How Can You Market a Product that Has been Developed and Sold to a Company that Demanded Exclusivity to Other Clients in a Legal and Orderly Manner?
You worked hard for a year; you invested thousands of working hours in smart and innovating developments, in countless internal meetings, in endless discussions with the board and with the investors, and the client demanded that the product be developed exclusively for its use.
The terms with the client prohibit you from selling same product to other clients.
Nonetheless, there is a way to market the product to other clients in a way that will save you the cost of development, and that will not violate your obligations to the original client or in any way break the terms of the contract.
And most importantly, this way will produce revenues and net profits.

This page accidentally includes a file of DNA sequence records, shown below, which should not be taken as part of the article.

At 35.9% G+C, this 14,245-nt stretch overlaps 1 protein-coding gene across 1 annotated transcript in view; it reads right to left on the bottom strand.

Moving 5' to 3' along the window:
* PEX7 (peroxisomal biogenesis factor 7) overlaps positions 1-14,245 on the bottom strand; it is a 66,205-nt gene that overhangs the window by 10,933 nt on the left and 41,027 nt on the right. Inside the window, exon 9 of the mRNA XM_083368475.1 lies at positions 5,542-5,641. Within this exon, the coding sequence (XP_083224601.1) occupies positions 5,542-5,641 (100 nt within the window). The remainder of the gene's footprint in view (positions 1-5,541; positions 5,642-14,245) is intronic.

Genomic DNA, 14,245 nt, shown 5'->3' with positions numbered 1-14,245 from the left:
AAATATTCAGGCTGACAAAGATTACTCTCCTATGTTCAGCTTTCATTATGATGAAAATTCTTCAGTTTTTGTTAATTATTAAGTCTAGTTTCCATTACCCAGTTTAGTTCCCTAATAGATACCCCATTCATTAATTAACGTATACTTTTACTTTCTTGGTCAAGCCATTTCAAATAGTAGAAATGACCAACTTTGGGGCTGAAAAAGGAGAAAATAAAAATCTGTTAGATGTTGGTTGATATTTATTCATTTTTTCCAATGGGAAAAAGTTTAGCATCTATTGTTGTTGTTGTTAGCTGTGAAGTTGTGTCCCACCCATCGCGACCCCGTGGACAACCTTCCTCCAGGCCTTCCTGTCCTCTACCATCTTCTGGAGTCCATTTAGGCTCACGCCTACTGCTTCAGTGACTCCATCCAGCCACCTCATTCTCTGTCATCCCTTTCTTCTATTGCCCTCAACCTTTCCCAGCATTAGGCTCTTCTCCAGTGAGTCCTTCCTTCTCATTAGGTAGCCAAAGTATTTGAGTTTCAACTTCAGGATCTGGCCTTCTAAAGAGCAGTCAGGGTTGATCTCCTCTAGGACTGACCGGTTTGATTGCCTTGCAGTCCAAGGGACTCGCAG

I played a leading role in a long and complex negotiation with a large international company.
This company demanded exclusivity for the product we had developed, exclusivity being a precondition for signing the deal.
As the legal consultant of the R&D Company, I strategically introduced a smart mechanism into the agreement that permitted our company to sell the same product to other clients as well, with the agreement of the client, by strictly narrowing the boundaries of the exclusivity agreement to a very specific area.
The original client agreed to receive a very specific component of the “carburetor” of the software that would be developed exclusively for them and that would be compatible only with their product.
The rest of the components of the “car” developed, which were of less interest to the client, could then be copied into other software.
Our company was subsequently able to enter into another large deal with a competitor of the original client without causing bad relations and without breaking the terms of the agreement.